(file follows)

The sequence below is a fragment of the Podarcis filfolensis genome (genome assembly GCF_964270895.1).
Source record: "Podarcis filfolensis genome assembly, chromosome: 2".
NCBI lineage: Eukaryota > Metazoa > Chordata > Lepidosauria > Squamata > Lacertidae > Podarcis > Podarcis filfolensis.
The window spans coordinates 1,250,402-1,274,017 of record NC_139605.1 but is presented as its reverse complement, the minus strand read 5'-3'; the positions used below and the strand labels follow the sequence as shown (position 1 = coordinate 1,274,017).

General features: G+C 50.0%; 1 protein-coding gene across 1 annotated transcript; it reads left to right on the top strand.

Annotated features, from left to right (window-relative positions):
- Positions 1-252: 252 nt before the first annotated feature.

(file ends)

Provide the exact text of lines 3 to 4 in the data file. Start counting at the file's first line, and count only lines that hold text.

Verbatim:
NCBI lineage: Eukaryota > Metazoa > Chordata > Lepidosauria > Squamata > Lacertidae > Podarcis > Podarcis filfolensis.
The window spans coordinates 1,250,402-1,274,017 of record NC_139605.1 but is presented as its reverse complement, the minus strand read 5'-3'; the positions used below and the strand labels follow the sequence as shown (position 1 = coordinate 1,274,017).